- The ADP report showed the weakest job growth since September 2017.
- Indices are largely mixed as President Trump prepares to meet Chinese officials in Washington to continue discussing the ongoing trade dispute.
- Jobless claims declined 10,000 to a seasonally adjusted 202,000 in the week ending March 30–the lowest level since December 1969.
- Indices are up sharply as nonfarm payrolls bounced back up to a higher-than-expected 196,000 in March.
- Unemployment remains low at 3.8%.
- The wage indications remain favorable from a Fed perspective–up 0.1%, a non-inflationary level, a figure that may encourage the Fed to continue an accommodative policy.
- Indices opened lower but advanced midday supported by last week’s rally, reported progress on US-China trade negotiations, and strong US employment figures.
- Factory orders came in at -0.5% slightly below consensus.
- Overall, the three major US indices are closing in on record highs as investors appear to be looking past expected earnings declines due to a more accommodative Federal Reserve stance.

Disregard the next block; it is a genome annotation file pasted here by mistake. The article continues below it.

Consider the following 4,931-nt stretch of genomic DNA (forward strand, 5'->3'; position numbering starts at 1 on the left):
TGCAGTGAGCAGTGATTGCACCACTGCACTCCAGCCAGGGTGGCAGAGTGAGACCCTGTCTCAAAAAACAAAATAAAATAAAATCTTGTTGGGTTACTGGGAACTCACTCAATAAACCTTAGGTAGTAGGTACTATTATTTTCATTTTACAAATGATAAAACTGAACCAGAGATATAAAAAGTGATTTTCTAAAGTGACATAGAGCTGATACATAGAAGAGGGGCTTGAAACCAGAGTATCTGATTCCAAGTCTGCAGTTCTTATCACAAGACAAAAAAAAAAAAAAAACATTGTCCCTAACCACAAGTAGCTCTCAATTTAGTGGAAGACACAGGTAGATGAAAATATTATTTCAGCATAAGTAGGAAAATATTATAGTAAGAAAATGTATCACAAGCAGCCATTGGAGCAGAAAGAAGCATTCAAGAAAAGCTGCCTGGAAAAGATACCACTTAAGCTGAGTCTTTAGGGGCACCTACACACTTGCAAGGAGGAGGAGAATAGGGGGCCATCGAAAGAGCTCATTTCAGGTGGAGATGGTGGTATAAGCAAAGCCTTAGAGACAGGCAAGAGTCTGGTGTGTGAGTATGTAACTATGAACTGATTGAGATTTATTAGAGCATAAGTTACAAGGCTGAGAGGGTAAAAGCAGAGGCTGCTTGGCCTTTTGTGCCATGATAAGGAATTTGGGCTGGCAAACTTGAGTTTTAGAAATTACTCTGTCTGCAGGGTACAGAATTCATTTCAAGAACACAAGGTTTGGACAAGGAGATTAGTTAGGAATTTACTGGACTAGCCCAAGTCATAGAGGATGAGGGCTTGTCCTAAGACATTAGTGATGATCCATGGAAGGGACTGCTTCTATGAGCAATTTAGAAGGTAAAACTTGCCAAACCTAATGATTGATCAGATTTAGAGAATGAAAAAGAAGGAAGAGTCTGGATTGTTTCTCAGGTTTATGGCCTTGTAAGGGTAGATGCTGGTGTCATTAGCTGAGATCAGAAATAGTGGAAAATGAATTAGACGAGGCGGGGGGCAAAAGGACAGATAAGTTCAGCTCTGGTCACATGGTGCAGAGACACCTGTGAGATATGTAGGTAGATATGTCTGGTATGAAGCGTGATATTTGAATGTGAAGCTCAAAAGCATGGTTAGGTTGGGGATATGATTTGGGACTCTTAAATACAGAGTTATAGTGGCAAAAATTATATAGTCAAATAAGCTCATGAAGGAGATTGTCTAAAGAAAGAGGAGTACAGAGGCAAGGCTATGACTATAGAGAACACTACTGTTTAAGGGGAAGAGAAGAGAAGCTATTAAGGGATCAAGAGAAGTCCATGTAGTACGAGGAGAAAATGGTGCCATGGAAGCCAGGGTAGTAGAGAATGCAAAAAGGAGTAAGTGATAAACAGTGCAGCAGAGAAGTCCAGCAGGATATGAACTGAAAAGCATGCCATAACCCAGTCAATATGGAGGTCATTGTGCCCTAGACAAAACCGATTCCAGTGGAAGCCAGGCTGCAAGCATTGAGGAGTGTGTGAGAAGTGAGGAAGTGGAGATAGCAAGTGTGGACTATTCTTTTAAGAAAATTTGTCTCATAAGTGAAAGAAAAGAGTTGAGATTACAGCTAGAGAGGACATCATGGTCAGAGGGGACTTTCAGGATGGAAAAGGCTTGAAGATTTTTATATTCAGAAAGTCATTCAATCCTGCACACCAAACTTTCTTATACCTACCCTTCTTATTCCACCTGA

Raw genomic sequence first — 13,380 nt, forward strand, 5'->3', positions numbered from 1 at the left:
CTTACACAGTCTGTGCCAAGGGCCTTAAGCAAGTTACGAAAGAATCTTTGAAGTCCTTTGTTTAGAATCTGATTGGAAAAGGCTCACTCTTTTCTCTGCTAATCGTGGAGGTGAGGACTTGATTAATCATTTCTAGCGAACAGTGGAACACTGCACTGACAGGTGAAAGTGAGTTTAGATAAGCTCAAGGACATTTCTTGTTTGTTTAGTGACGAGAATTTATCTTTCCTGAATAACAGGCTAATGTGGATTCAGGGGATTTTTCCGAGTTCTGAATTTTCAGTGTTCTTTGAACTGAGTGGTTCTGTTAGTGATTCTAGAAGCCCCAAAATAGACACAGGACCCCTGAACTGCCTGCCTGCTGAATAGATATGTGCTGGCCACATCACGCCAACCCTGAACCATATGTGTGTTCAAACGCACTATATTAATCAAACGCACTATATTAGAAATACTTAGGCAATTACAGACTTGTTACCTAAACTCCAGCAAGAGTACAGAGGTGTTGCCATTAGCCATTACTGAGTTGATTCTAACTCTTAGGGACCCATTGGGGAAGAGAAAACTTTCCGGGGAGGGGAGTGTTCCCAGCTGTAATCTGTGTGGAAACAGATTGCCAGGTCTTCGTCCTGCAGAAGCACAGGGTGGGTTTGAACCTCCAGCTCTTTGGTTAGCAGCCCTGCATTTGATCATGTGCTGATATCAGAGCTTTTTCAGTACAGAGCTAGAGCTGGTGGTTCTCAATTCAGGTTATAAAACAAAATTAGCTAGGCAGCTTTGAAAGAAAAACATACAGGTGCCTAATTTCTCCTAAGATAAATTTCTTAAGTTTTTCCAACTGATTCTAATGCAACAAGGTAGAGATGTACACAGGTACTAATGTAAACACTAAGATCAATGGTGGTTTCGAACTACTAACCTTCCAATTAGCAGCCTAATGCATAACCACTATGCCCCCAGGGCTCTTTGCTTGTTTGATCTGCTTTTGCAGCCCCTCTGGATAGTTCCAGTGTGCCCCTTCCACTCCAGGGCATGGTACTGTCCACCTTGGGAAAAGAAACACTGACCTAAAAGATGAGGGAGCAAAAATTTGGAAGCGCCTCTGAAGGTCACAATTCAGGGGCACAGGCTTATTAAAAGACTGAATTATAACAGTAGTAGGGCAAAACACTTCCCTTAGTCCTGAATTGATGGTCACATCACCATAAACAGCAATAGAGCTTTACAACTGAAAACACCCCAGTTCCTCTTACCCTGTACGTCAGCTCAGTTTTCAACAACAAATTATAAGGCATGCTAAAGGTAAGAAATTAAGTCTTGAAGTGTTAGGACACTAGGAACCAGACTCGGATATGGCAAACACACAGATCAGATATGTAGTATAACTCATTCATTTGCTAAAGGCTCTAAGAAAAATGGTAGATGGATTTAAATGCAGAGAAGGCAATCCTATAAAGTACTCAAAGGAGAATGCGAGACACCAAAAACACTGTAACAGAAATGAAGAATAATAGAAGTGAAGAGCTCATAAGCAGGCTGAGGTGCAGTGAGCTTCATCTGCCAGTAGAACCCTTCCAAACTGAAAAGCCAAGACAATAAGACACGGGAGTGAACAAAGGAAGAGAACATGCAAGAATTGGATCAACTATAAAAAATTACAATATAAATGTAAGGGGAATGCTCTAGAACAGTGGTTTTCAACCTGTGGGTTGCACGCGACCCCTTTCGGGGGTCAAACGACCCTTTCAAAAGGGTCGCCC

- Indices moved lower after the Trump administration imposed tariffs on approximately $11 billion in imports from the EU.
- The February JOLTS (Job Openings and Labor Turnover Survey) reports showed a sharp slowing in job growth, coming in at 7.087 million jobs, well below the expected 7.565 consensus figure.
- US consumer price index (CPI) increased 0.41% in March, the biggest in 14 months.
- According to the Atlanta Fed’s April report, inflation expectations at the business level remain unchanged for a third straight month, hovering at 1.9%.
- Indices traded higher overnight due to developments in the US-China trade talks.
- Jobless claims fell below 200,000 for the first time since 1969.
- US producer prices rose by 0.6% in March, which compares to expectations of up .3%, as energy prices soared.
- Indices got a boost from Chinese trade data, which should a significant recovery in exports, an increase of 14.2% in March after large declines in January and February.
- Stock markets were further supported by strong earnings figures in the banking sector.